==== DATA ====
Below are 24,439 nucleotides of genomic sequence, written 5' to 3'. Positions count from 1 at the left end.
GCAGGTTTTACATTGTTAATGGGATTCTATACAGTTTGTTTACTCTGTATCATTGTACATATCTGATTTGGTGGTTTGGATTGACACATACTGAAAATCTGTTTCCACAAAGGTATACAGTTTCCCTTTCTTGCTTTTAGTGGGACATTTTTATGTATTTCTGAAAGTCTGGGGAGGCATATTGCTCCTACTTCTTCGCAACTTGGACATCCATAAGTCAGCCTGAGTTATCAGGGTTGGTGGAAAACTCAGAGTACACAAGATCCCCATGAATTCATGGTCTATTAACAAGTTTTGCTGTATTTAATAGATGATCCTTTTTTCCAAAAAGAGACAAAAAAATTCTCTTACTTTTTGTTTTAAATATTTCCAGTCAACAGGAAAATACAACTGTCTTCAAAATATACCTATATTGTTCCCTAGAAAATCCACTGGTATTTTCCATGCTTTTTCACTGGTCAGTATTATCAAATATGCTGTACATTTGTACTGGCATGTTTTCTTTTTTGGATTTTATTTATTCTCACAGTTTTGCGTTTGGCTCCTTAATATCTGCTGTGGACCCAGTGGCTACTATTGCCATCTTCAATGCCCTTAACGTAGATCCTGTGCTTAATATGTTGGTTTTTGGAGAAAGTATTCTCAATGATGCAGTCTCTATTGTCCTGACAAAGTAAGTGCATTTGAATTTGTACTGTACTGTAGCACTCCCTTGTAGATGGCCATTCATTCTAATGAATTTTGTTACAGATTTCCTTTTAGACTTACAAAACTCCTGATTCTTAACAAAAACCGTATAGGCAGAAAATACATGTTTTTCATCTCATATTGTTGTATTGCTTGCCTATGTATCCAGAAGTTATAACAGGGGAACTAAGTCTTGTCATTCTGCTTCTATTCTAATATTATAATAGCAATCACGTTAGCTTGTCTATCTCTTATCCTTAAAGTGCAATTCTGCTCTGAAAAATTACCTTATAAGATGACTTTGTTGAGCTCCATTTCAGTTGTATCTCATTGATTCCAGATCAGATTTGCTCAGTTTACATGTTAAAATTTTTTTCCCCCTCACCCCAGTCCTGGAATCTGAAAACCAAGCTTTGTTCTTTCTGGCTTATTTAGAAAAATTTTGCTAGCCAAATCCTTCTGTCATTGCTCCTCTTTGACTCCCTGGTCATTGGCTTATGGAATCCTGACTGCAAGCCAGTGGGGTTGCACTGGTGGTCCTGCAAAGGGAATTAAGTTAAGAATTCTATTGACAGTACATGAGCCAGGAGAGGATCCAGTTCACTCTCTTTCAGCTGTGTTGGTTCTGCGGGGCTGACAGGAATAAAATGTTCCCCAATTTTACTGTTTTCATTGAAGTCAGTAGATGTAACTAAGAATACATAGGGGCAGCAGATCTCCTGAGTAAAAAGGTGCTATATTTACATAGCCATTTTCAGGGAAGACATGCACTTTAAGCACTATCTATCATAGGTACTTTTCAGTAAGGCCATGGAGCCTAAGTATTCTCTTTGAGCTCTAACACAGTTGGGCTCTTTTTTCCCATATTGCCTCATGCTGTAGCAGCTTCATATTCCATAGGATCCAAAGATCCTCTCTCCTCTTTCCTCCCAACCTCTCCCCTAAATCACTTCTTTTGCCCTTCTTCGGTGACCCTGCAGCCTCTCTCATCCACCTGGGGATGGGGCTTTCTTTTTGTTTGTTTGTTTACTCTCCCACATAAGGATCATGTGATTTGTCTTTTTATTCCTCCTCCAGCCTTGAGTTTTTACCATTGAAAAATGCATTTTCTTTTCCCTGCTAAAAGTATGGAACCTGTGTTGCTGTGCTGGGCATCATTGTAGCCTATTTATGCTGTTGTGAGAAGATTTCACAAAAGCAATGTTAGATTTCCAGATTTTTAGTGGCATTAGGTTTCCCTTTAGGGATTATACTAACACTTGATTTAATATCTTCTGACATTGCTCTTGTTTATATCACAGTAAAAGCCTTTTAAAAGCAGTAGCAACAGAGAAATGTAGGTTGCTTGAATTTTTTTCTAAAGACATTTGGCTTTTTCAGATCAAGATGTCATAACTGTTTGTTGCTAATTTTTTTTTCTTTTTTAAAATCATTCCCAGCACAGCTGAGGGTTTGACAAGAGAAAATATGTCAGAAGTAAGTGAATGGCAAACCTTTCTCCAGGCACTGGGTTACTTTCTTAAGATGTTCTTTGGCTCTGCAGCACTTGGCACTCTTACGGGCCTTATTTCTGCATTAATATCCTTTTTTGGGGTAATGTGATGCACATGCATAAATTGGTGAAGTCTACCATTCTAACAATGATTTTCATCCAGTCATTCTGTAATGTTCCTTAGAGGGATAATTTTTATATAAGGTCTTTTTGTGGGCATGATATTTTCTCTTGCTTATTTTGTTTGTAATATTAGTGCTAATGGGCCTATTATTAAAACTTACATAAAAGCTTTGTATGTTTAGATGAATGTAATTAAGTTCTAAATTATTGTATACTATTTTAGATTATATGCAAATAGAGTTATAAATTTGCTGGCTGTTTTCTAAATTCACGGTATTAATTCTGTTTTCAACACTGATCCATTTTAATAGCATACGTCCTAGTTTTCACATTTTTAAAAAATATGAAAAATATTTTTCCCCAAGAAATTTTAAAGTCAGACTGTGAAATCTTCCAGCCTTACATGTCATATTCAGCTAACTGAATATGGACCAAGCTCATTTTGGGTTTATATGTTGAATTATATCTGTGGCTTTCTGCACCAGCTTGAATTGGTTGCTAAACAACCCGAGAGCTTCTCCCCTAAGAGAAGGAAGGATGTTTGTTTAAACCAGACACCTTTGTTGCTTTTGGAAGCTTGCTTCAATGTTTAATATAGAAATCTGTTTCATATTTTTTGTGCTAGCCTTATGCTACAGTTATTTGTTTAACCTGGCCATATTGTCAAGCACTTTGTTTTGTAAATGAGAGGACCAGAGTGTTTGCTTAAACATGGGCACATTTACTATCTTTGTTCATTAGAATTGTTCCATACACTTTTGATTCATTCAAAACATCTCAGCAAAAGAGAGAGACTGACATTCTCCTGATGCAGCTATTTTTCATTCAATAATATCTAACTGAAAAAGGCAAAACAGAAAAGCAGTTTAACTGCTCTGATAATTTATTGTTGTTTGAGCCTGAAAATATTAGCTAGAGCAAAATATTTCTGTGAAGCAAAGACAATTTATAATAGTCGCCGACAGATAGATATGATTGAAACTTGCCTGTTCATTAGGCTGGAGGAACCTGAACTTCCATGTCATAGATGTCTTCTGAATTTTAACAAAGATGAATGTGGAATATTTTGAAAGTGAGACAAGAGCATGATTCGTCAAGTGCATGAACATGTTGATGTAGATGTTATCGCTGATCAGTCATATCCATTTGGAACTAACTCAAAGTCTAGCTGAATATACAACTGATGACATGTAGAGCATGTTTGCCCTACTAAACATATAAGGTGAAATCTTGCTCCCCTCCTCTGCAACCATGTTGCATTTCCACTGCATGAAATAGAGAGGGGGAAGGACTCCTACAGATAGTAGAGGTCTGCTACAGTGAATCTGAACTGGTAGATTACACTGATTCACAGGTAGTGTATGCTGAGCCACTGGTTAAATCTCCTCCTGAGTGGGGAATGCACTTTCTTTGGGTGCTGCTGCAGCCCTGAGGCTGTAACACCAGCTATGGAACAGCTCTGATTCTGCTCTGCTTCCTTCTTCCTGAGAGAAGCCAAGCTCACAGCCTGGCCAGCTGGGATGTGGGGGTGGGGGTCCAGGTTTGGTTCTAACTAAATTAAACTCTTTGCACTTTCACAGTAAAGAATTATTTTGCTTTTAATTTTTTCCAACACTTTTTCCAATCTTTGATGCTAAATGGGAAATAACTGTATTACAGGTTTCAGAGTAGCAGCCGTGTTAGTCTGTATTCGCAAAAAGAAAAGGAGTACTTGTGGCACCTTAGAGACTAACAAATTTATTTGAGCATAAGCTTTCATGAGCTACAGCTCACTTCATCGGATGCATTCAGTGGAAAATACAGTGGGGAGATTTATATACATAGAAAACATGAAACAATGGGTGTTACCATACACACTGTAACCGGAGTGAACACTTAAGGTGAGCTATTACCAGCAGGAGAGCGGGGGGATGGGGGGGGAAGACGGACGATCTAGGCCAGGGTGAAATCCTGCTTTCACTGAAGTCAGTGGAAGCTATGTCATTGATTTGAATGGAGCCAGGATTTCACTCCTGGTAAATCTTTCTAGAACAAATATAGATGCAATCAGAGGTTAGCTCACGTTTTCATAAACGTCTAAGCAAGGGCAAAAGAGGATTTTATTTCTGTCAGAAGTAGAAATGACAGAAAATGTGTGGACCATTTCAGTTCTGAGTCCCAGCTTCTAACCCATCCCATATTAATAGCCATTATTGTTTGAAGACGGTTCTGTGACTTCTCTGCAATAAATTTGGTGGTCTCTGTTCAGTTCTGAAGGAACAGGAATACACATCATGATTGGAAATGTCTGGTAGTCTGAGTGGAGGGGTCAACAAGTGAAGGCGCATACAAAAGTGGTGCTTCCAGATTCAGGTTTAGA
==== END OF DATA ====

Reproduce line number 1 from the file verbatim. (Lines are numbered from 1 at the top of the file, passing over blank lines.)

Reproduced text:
Below are 24,439 nucleotides of genomic sequence, written 5' to 3'. Positions count from 1 at the left end.